Following the deaths of three young men of Pakistani origin in Birmingham on Wednesday, their bereaved families back home are trying to come to terms with the unexpected loss.
Two brothers and a friend were killed when a carload of suspected looters rammed into them during the ongoing riots in the central English city, officials said. Eyewitnesses said, however, that the three died while trying to protect their community from looters.
The three men were identified as Shehzad Hussain, his brother Mussavir Ali and their friend Haroon Jahan.
A distressed grandfather of the two boys, Muhammad Ziafat, sits at home in his native town in Gulyani, recalling the last time he saw his grandsons. “They were such obedient boys. Shehzad married a girl from his native town in Pakistan just eight months ago,” he said while talking to Express News.
Ziafat lives in Gulyani in Gujjar Khan near Jehlum with his daughter. The rest of their family permanently settled in England over 40 years ago.
“The loss was unbearable … but delaying their burial would be even more painful,” said Ziafat, beside with grief at the very idea that he will never get to see his two grandsons again. They will be buried in England, he says.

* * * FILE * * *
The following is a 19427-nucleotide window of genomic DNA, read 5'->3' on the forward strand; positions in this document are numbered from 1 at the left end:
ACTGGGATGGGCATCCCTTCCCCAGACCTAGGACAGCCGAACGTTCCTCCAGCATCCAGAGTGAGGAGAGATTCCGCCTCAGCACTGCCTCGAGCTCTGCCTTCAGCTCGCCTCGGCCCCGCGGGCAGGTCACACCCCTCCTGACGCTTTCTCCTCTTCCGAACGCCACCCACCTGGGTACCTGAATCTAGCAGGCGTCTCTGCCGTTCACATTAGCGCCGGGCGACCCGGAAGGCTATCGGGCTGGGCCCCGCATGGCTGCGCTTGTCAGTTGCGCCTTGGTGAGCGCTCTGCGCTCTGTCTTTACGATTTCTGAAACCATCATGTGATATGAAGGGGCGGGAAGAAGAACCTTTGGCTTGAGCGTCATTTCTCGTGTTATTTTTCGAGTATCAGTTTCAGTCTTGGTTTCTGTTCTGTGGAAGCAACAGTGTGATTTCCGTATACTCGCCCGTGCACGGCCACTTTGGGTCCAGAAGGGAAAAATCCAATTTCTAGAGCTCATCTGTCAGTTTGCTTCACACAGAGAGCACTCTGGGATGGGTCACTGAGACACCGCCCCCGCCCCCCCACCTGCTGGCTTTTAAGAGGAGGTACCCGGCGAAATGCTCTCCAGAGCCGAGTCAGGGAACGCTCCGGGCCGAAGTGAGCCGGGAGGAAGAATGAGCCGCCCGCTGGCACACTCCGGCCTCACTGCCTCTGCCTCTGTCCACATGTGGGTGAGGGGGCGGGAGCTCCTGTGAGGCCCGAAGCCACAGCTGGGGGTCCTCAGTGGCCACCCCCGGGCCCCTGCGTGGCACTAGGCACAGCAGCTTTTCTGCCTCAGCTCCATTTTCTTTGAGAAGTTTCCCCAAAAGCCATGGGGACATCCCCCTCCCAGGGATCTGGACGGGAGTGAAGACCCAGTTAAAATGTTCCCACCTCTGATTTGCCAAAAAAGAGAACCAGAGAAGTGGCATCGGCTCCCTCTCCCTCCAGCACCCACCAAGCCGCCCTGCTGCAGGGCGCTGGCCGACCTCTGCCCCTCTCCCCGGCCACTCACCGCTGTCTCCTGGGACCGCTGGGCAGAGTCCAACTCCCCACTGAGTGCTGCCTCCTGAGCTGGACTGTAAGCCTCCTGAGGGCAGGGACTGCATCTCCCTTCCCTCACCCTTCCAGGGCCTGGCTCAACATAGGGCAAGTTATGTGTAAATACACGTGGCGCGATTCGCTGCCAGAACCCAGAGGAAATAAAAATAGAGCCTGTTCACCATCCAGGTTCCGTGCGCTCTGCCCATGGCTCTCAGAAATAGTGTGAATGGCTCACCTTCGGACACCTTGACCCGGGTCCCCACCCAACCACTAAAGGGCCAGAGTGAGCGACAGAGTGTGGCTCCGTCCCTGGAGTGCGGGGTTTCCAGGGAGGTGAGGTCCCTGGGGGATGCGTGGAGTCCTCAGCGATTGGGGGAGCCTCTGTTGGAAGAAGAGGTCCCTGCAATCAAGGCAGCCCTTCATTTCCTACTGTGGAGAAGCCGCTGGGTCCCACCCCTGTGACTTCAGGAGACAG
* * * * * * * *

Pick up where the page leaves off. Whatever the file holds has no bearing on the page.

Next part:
Reacting to news of the bodies being handed over to their respective families in England after five days, the distraught man appealed to British authorities, asking them to release the bodies of his grandsons “as soon as possible, for their final rites”.
Ziafat received the heartbreaking news early Wednesday morning, when his 40-year-old grandson, Ghazanfar Ali, called him up soon after the incident. He was told that the two brothers were hit by a car “outside a mosque, right after offering their taraweeh prayers”.
While foreign media reports claimed that the victims were part of a group protecting the area from looters, Ziafat said he hoped, along with many others from Gulyani, that it was “just an accident”.
“It wasn’t clear as to who killed them … or why. I was told that the police had arrested a man and were trying to investigate if the incident was the part of the ongoing riots in England,” Ziafat said.
The father of Haroon Jahan, Tariq Jahan, tried to calm down the anger among the Pakistani community in Birmingham, urging locals not to take revenge and called for the law to be allowed to take its course.
“I don’t blame the government, I don’t blame the police, I don’t blame anybody,” said the anguished father.
“I’m a Muslim, I believe in divine fate and destiny,
and it was his [Jahan’s] destiny and his fate, and now he’s gone.” (WITH ADDITIONAL INPUT FROM AFP)
Published in The Express Tribune, August 11th, 2011.
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